Has anyone written a good survey of African history, ideally pre-19th century? Or even an African version of "Looking East From Indian Country?"

I fear such a thing doesn't exist because its such a massive topic with tons of tribal and ethnic histories intertwined.

Dapper_Swindler
Feb 14, 2012

Shitposting 24/7 without regrets. my parents would be proud.



i dont know the title of the book but it was about how loving dumb and broken the confederate government was in the civil war and how most of them were weird liberterians and one like duled a bunch of people over petty poo poo. any ideas?

Epicurius
Apr 10, 2010


College Slice

Dapper_Swindler posted:

i dont know the title of the book but it was about how loving dumb and broken the confederate government was in the civil war and how most of them were weird liberterians and one like duled a bunch of people over petty poo poo. any ideas?

What level does it look at? National government? State government? Local government? National-State relations?

Mantis42
Jul 26, 2010



Battle Cry of Freedom had at least one section on the Confederate Congress being dysfunctional, but that's probably not what you're looking for.

dublish
Oct 31, 2011



Comedy option: The Rise and Fall of the Confederate Government

Chairman Capone
Dec 17, 2008



stealie72 posted:

I fear I am asking for an impossible thing here, but:

Had a conversation with my 7th grader who was annoyed that her social studies class still acts like Africa is still all huts and Masai tribes, which made me realize that I know gently caress all about sub-saharan Africa except it got colonized and then there were a bunch of proxy wars after WWII.

Has anyone written a good survey of African history, ideally pre-19th century? Or even an African version of "Looking East From Indian Country?"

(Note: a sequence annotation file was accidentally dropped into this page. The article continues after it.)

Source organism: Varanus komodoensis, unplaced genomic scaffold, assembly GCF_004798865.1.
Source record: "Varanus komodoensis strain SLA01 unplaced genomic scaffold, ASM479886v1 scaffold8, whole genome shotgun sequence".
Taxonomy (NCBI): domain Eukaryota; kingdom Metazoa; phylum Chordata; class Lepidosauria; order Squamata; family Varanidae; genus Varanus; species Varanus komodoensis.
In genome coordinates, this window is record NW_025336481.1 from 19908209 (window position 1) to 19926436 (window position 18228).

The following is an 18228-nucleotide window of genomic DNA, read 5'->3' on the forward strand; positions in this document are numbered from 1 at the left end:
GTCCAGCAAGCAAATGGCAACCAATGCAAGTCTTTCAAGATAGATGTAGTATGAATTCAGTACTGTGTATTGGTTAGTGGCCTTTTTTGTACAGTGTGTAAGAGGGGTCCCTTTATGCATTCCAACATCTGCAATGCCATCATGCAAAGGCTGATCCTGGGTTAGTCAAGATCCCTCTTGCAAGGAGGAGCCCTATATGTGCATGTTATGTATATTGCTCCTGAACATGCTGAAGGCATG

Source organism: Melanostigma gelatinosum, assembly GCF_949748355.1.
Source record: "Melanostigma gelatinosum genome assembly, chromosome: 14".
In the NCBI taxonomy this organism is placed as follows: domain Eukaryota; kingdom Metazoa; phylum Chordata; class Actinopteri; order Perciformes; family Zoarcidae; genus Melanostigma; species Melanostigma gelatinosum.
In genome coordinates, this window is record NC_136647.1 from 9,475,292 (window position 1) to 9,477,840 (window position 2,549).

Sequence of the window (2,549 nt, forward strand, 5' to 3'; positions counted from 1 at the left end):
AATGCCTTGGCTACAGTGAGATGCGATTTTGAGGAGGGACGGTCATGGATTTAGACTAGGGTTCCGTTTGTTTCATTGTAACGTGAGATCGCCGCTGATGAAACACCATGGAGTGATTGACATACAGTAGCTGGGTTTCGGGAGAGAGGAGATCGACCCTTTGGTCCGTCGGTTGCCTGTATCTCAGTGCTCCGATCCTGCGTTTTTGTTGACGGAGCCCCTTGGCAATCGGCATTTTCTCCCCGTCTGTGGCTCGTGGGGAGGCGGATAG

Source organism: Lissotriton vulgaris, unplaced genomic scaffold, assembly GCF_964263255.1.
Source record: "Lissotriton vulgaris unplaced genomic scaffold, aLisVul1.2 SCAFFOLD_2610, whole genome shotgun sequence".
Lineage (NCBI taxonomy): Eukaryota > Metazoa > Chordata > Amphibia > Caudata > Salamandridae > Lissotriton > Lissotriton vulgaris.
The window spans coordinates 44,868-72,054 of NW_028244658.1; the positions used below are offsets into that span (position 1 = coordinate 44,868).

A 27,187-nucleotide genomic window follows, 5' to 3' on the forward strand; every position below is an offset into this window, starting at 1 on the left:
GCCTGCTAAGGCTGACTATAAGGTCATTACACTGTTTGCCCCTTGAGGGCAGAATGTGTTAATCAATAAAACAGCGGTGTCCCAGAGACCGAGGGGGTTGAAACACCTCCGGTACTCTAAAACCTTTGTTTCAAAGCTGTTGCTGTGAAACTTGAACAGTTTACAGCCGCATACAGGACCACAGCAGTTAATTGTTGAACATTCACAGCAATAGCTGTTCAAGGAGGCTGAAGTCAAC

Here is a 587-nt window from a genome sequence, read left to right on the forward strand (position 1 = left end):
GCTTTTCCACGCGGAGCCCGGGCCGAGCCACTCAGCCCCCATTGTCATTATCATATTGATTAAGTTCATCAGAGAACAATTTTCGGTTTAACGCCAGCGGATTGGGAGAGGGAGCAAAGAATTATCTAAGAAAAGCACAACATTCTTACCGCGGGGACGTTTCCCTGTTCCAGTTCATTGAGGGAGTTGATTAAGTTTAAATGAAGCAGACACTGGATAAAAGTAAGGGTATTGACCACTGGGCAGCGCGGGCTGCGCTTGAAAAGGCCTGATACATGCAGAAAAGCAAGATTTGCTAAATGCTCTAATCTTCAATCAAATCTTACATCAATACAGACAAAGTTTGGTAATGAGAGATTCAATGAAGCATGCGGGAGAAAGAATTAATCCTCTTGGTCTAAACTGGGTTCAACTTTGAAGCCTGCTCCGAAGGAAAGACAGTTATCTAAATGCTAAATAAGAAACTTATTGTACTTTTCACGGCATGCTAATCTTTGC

I fear such a thing doesn't exist because its such a massive topic with tons of tribal and ethnic histories intertwined.

It's not quite the time period you specified but general books I assign for my Modern Africa course are Roland Oliver and Anthony Atmore's "Africa since 1800" and Hakim Adi and Marika Sherwood's "Pan-African History: Political figures from Africa and the Diaspora since 1787"

Dapper_Swindler posted:

i dont know the title of the book but it was about how loving dumb and broken the confederate government was in the civil war and how most of them were weird liberterians and one like duled a bunch of people over petty poo poo. any ideas?

Are you thinking of "Confederate Reckoning: Power and Politics in the Civil War South"?

clean ayers act
Aug 13, 2007

How do I shot puck!?

Chairman Capone posted:

It's not quite the time period you specified but general books I assign for my Modern Africa course are Roland Oliver and Anthony Atmore's "Africa since 1800" and Hakim Adi and Marika Sherwood's "Pan-African History: Political figures from Africa and the Diaspora since 1787"


Are you thinking of "Confederate Reckoning: Power and Politics in the Civil War South"?

I recently finished Confederate Reckoning and while it was very good i dont think its what the author is thinking of.

MeatwadIsGod
Sep 30, 2004

Behold! It is I! I bestow upon you...my dirty dipey!


Shelby Foote delves into the general dysfunction and ineptitude of the Confederate government but it's peppered throughout his entire 3000-page narrative history of the Civil War. But he goes into detail about idiot Confederate congressmen like Henry S. Foote (no relation to the author, as far as I know), the runaway inflation and worthless "shin-plaster" Confederate currency, the bread riots, all the states' rights hardliners threatening to secede from the Confederacy once it was becoming obvious the war was un-winnable, and all the failed attempts Confederate ambassadors made in England and France for official recognition of the Confederacy as an independent country.

MeatwadIsGod fucked around with this message at 20:22 on Jan 30, 2021

stereobreadsticks
Feb 28, 2008


[quote="Chairman Capone" post="512115167"]
It's not quite the time period you specified but general books I assign for my Modern Africa course are Roland Oliver and Anthony Atmore's "Africa since 1800" and Hakim Adi and Marika Sherwood's "Pan-African History: Political figures from Africa and the Diaspora since 1787"